The Place of Christian Fiction


I had an epiphany the other day. I rarely retain new insights when I have such break-throughs. 😮 However, this time I may have.

It all started long, long ago in the far-away land of … Well, truthfully, it wasn’t all that long ago—a few days, is all. And the far-away land is one of the many cyberspace sites that is actually a click away. But I thought a dramatic opening would be appropriate for an epiphany! 😀

Fellow fantasy writer Sally Apokedak blogged last Thursday about Christian Kids and the Arts. The particular event that sparked her thoughts was a youth play, but certainly the questions she asks apply to novels as well, even adult fiction. She asked:

do you put your kids in programs where they will be surrounded by nice, anti-Christian kids (because there is no neutral ground, you are either pro-Christ or anti-Christ), or do you look for Christian arts programs, or do you keep them out of the arts?

Her post and one of the resulting comment links, sparked several thoughts and in part I commented as follows:

I believe [in] Christian education, and that would include art education, as a way of preparing young people to engage the culture.

Shortly thereafter, the epiphany hit me. I believe the same thing about Christian fiction. Christian fiction, as I see it, should be stories that help us engage the culture. That could mean the author actually engages the culture or the author’s story helps the readers engage the culture.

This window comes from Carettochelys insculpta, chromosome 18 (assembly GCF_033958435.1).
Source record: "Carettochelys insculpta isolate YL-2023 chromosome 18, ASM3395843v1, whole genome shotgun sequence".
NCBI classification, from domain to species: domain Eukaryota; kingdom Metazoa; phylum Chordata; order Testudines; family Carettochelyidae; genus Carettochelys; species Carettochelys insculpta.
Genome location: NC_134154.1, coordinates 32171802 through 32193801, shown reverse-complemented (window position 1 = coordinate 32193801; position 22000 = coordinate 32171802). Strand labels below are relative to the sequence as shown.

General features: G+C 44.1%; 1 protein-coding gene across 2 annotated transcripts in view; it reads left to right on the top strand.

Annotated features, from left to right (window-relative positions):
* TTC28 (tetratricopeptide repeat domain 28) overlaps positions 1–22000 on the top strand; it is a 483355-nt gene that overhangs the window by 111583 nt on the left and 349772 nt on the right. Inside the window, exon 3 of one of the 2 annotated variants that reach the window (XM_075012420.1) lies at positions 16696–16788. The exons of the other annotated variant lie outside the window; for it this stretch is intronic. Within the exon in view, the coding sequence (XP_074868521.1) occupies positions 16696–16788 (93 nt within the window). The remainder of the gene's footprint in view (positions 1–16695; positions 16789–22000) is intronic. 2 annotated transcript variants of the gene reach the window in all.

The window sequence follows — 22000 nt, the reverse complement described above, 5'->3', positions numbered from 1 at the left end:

In that view there is no problem with authors who “write for the choir.” Showing Christians striving with what it means to take up our cross and follow Jesus is a legitimate storyline, one that may help prepare readers to engage the culture at their jobs or in their neighborhoods once they put the book down.

But authors themselves can engage the culture, and should. Consequently, Christians writing stories about anorexia or prostitution or HIV or abortion or Alzheimer’s or homelessness or divorce or gambling or … an endless string of topics should be given the leeway to tell those stories from a Christian worldview. Otherwise, you can be sure someone else will be writing them from a secular or pagan or Islamic or ___ (fill in the religion of your choice) worldview.

Here’s the thing. For far too long, people—critical thinking Christians and non-Christians alike—have seen Christian fiction as a barrier to protect believers from the culture, not a means to participate in it. That’s how the idea of “safe” fiction came about and why the discussion of Christian fiction stalls on topics like how much sex can you write about and what cuss words can you slip in to make the story realistic.

If believers are turning to Christian fiction for safety, then Christian fiction is missing the mark. Having said that, I want to add that I personally do not find “preparation to engage the culture” in a story filled with the scenes detailing the culture. Instead, I’m prepared to engage the culture by having my heart and mind filled by who God is and what He has promised to do in the world. I need to be reminded that He is sufficient when I am weak. I need to be reminded of His standard of holiness and righteousness and justice and gentleness and humility. So Christian fiction written for Christians, in my view, won’t be safe, but it’ll be … you know. 😀

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